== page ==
Chicago Cubs Redefining the Term Slump

Recent Results

After coming out with one of the best starts in MLB history, the Chicago Cubs have slowed down in the past week and a half. After losing a double header to the Padres, the Cubs lost their series against the Milwaukee Brewers.

The team has lost 5 of its last 8 games against considerably weaker opponents and now will travel to San Francisco to the Giants and Saint Louis to play the division rival Cardinals. The level of competition is rising this week and the Cubs will have to adapt.

In their 5 loses, the Cubs have posted 4 runs or less. In their 3 wins, the Cubs scored a total of 19 runs, 17 of which came against the Pittsburg Pirates, a team the Chicago Cubs have dominated this season.

While individual players, such as Ben Zobrist, are hitting their stride, the Cubs offense is faltering. The Cubs have left a number of runners on base in scoring position. According to Carrie Muskat, the Cubs went 1-for-24 with men in scoring position against the Brewers. They left 24 runners on base in the series, 14 coming of Wednesday.

In the grand scheme of it all the Cubs still lead the NL Central by 6.5 games and still have baseball’s best record. Even the best teams have their slumps. Right now it doesn’t seem to be an issue for the Cubs.

Facing the Champs

On May 20th, the Cubs will begin their series against the defending World Series Champions, the San Francisco Giants. The Cubs also played the Giants last year and swept the would be champions.

This will be a good test for the Cubs. If they can rebound from their recent slump and beat the Giants in the series, they will be a good place going forward. The Giants are the real deal and still are a very good team.

Adding A Reliever

The Cubs recently signed Joe Nathan to a contract. Nathan is on the wrong side of 40 and is coming off Tommy John surgery. He could be a good pickup if he still has something left in the tank. He is currently on the disabled list rehabbing his throwing arm.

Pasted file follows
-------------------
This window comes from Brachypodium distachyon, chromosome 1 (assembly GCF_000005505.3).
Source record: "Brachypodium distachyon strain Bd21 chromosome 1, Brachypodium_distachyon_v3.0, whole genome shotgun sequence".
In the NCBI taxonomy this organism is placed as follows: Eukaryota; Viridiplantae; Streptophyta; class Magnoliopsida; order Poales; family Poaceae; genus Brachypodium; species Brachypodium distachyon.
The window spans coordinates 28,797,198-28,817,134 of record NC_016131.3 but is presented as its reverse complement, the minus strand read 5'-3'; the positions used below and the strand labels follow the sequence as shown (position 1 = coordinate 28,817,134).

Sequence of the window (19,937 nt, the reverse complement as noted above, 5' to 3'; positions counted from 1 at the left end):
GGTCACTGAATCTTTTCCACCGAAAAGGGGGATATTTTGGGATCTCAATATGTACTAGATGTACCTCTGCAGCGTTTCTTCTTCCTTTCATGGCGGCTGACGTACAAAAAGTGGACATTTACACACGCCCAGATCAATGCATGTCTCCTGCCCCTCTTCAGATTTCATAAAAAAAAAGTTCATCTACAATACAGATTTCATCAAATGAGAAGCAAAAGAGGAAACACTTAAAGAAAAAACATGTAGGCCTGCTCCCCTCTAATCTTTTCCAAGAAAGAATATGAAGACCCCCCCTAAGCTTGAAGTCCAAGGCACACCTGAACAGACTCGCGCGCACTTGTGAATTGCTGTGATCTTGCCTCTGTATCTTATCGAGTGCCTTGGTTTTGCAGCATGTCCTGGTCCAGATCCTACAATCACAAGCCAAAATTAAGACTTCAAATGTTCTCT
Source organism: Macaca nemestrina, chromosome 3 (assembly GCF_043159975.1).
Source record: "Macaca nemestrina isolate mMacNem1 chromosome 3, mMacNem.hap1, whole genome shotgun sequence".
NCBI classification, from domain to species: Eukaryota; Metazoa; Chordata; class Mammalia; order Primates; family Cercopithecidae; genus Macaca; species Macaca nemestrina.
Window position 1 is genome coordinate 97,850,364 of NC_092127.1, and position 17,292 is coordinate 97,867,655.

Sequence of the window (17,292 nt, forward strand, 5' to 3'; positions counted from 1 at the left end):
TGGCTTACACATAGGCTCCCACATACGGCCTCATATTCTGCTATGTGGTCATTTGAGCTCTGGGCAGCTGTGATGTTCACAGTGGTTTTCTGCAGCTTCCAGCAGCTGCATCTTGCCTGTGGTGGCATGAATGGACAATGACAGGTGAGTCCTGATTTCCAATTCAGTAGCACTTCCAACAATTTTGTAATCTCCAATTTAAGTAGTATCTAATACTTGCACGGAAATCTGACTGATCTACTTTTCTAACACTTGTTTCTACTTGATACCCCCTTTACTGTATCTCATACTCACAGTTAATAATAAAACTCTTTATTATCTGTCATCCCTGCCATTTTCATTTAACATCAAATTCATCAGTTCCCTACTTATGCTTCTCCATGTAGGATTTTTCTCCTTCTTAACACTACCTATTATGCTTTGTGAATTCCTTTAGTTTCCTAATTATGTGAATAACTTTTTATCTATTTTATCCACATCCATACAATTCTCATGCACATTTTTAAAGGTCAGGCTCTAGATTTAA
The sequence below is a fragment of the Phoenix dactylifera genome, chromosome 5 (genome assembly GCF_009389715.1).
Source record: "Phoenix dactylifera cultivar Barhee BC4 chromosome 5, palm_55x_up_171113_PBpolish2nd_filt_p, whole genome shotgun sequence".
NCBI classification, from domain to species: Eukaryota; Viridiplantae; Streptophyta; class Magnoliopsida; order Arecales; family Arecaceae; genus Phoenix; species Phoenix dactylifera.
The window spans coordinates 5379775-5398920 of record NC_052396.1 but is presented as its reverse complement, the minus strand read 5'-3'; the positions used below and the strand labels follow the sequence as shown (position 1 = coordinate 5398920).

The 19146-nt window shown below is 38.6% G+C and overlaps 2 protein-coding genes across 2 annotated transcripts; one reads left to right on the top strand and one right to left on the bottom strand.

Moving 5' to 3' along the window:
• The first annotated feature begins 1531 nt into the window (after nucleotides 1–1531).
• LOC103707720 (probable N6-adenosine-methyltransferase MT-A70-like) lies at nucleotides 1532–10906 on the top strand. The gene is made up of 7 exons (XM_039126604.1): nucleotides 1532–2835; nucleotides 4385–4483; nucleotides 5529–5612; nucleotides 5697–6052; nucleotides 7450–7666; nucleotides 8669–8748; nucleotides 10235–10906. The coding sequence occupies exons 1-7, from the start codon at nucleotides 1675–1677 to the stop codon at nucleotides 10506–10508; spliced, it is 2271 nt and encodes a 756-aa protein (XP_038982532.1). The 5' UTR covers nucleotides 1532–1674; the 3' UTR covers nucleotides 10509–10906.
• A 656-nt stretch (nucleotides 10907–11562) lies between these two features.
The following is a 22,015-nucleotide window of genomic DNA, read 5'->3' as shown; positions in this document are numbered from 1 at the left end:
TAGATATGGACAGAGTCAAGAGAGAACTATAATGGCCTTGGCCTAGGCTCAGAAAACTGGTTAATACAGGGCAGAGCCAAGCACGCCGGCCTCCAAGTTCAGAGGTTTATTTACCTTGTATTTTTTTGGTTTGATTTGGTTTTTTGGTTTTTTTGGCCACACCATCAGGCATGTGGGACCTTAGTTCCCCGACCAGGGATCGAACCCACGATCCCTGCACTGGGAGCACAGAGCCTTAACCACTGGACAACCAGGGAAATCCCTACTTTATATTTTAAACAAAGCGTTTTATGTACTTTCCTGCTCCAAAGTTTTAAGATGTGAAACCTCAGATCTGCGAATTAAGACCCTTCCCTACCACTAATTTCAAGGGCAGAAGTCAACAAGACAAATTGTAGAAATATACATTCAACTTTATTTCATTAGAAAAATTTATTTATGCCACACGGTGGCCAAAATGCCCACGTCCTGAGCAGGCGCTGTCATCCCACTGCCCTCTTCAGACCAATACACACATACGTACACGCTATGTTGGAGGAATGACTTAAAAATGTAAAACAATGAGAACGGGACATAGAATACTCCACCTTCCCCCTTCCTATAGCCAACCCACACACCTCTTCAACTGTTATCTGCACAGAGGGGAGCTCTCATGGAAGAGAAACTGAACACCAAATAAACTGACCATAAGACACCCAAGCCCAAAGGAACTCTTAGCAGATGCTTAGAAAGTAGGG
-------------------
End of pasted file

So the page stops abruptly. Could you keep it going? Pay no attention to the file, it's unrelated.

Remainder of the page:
The Cubs have most of their relievers returning from last season. Guys like Hector Rondon, Justin Grimm, and Travis Wood are still effective, but this move could further bolster their bull pen if Nathan pans out.

The Future Of Cubs Catching

This is David Ross’ last season in the major leagues. He has made it known for a while now that he won’t be coming back. How much of a priority will it be for the Cubs to replace Ross?

The Cubs still have Miguel Montero and Tim Federowicz who are currently listed as catchers. They also have Kyle Schwarber, who is naturally a catcher, but is versatile enough to play outfield. While it may seem like a rather obvious answer, there is more to it than what is listed on paper.

The Cubs will have a number of young studs to pay in the near future. Should salaries become an issue, the Cubs could consider trading Montero and his large contract. Montero is currently making $12 million this year according to and that number will rise to $14 million next year.

Should it come down to it, and the Cubs do trade Montero, Schwarber could move back to catcher in order to keep Jorge Soler in the lineup who is currently filling in for Schwarber.





The One Area the Chicago Cubs Need to Improve

(Mandatory Credit: David Banks-USA TODAY Sports)

Somehow, someway the Chicago Cubs have the third-best record in the National League. But if the team wants to hold on to the final playoff spot they will need to make improvements, especially with a four-game series against arch rival St. Louis starting Monday night.

Many experts say the team needs to add another solid arm to the pitching rotation. Experts also claim another bat is needed.

Both are more than likely true, but there is one glaring problem with the team — the lead-off spot.

Dexter Fowler was signed to a one year deal worth $9.5M in the off-season to be the catalyst of the offense. He was also signed for his defense from his center field position. The latter has been nearly flawless, while the former poses as the glaring problem.

Over the last 10 games, the Cubs lead-off man has just five base knocks in 35 at-bats. Simple math points to an atrocious .142 average. The decline in offensive production has dropped his season average to .228 for the season with an on-base percentage at .305. Neither of which are the type of numbers a team wants from its lead-off man, never mind a young team.

It’s no wonder the Cubs, as a team, have scored just 2.2 runs over their last 12 games with a collective average of .207 over that same stretch.